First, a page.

Here's what this can sound like in a conversation with someone you support:
"I'm hearing a lot of emotions in what you're sharing. Skim through this sheet describing common key emotions and see if there are some words that describe what you're feeling."
After the person responds, follow up with something like, "Does that insight into what you're feeling help you understanding what's going on for you right now?"
It can be challenging for an educator to acknowledge disappointment at hopes not being met, or frustration at students' rate of learning, or the sadness of the end of summer (and less personal time). But doing so is a critical step to building resilience.

Identify Growth and Learning

In the beginning of the school year, it can feel hard to see the growth that students make. By the end of the year, that growth often feels tremendous and is easy to celebrate, but in late October, student learning may be less apparent—and teachers are eager to see evidence of their effort.
As a school leader or coach, you can cultivate a teacher's resilience by helping them identify indicators of student growth. Ensure they use various methods to gather formative assessment data so that they can see the impact of their hard work. Every piece of evidence of growth needs to be celebrated—even if a student is still far from mastering a standard or not all students have achieved the goals. Seeing every incremental piece of evidence of our own efficacy builds resilience. It helps us remember that we can be efficacious, even when it's slow going.

I heard frustration, disappointment, and sadness—normal emotions, and ones commonly experienced as the initial weeks of the school year begin to fade.

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Articulate Success Goals

At the start of the year, help those you coach articulate what success will look like—beyond something like standardized test results or reaching a certain level on a performance review. Doing a "good job" is a vague goal—and therefore unattainable.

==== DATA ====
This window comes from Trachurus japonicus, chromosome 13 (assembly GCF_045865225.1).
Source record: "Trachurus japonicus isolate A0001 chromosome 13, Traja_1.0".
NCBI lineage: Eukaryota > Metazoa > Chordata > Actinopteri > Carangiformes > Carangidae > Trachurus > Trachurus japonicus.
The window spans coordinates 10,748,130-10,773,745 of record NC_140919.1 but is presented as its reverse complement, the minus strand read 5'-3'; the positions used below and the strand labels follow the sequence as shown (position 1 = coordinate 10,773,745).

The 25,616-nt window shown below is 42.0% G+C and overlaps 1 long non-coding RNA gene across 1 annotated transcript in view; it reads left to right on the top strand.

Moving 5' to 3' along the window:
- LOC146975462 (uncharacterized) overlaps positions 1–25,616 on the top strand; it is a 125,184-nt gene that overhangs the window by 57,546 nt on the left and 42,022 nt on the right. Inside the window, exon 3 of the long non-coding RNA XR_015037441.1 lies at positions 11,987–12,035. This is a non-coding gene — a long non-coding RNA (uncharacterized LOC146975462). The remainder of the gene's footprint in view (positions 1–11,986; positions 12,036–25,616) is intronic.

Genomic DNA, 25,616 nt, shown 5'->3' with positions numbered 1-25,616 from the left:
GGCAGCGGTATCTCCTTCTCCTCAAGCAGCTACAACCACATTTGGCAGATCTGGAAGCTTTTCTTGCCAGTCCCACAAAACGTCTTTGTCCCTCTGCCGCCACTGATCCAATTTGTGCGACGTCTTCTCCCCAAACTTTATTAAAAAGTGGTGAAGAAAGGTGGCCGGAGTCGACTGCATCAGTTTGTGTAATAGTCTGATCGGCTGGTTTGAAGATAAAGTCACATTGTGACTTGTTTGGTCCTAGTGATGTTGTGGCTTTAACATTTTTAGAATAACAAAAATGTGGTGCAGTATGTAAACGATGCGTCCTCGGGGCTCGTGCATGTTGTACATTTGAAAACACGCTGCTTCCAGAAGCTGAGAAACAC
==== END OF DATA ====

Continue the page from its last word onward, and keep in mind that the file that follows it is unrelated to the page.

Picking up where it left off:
Guide a teacher to identify what will make them feel successful that year—how they will evaluate their own work. For example, "I'll feel successful this year if on my final survey, at least 85 percent of students say they enjoyed studying history and found my class relevant to their lives." Or "I'll feel successful if I keep up my yoga classes, design and teach one new unit, and if all of my students move up at least one reading level." Being able to see the endpoint we aspire to reach builds resilience.

Lift Yourself, Too

While these strategies can help you to cultivate resilience in the educators you support, don't forget to engage in these yourself; boosting your own resilience will help you in turn support others. It's an overused cliché, but do put on your own oxygen mask first. So as this fall unfolds, pause and acknowledge your own emotions, identify the growth and learning that you've been facilitating for others, and name what success will look like for you this year.

Elena Aguilar is president of Bright Morning Consulting, a sought-after speaker and presenter, and author of many books, including The Art of Coaching (Jossey-Bass, 2013) and Coaching for Equity (Jossey-Bass, 2020).